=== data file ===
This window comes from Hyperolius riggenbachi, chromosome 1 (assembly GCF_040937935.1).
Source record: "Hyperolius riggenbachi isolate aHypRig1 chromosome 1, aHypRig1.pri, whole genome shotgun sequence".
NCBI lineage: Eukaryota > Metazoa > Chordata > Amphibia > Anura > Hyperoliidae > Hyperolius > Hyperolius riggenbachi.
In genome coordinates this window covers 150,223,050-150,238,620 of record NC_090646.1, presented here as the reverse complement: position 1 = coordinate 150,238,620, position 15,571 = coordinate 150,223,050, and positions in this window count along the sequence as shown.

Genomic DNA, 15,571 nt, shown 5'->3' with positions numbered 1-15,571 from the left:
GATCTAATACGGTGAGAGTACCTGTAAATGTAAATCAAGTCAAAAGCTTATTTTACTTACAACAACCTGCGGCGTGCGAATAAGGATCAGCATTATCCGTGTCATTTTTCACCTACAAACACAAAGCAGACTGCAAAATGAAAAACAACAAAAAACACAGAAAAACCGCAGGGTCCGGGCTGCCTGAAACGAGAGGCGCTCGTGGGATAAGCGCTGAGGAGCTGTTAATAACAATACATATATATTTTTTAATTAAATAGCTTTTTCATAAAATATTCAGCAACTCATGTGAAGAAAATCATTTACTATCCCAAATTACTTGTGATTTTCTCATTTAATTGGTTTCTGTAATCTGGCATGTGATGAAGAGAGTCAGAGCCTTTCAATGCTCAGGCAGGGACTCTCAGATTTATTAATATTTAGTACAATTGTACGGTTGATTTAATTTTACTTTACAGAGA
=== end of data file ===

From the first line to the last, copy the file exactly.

This window comes from Hyperolius riggenbachi, chromosome 1 (assembly GCF_040937935.1).
Source record: "Hyperolius riggenbachi isolate aHypRig1 chromosome 1, aHypRig1.pri, whole genome shotgun sequence".
NCBI lineage: Eukaryota > Metazoa > Chordata > Amphibia > Anura > Hyperoliidae > Hyperolius > Hyperolius riggenbachi.
In genome coordinates this window covers 150,223,050-150,238,620 of record NC_090646.1, presented here as the reverse complement: position 1 = coordinate 150,238,620, position 15,571 = coordinate 150,223,050, and positions in this window count along the sequence as shown.

Genomic DNA, 15,571 nt, shown 5'->3' with positions numbered 1-15,571 from the left:
GATCTAATACGGTGAGAGTACCTGTAAATGTAAATCAAGTCAAAAGCTTATTTTACTTACAACAACCTGCGGCGTGCGAATAAGGATCAGCATTATCCGTGTCATTTTTCACCTACAAACACAAAGCAGACTGCAAAATGAAAAACAACAAAAAACACAGAAAAACCGCAGGGTCCGGGCTGCCTGAAACGAGAGGCGCTCGTGGGATAAGCGCTGAGGAGCTGTTAATAACAATACATATATATTTTTTAATTAAATAGCTTTTTCATAAAATATTCAGCAACTCATGTGAAGAAAATCATTTACTATCCCAAATTACTTGTGATTTTCTCATTTAATTGGTTTCTGTAATCTGGCATGTGATGAAGAGAGTCAGAGCCTTTCAATGCTCAGGCAGGGACTCTCAGATTTATTAATATTTAGTACAATTGTACGGTTGATTTAATTTTACTTTACAGAGA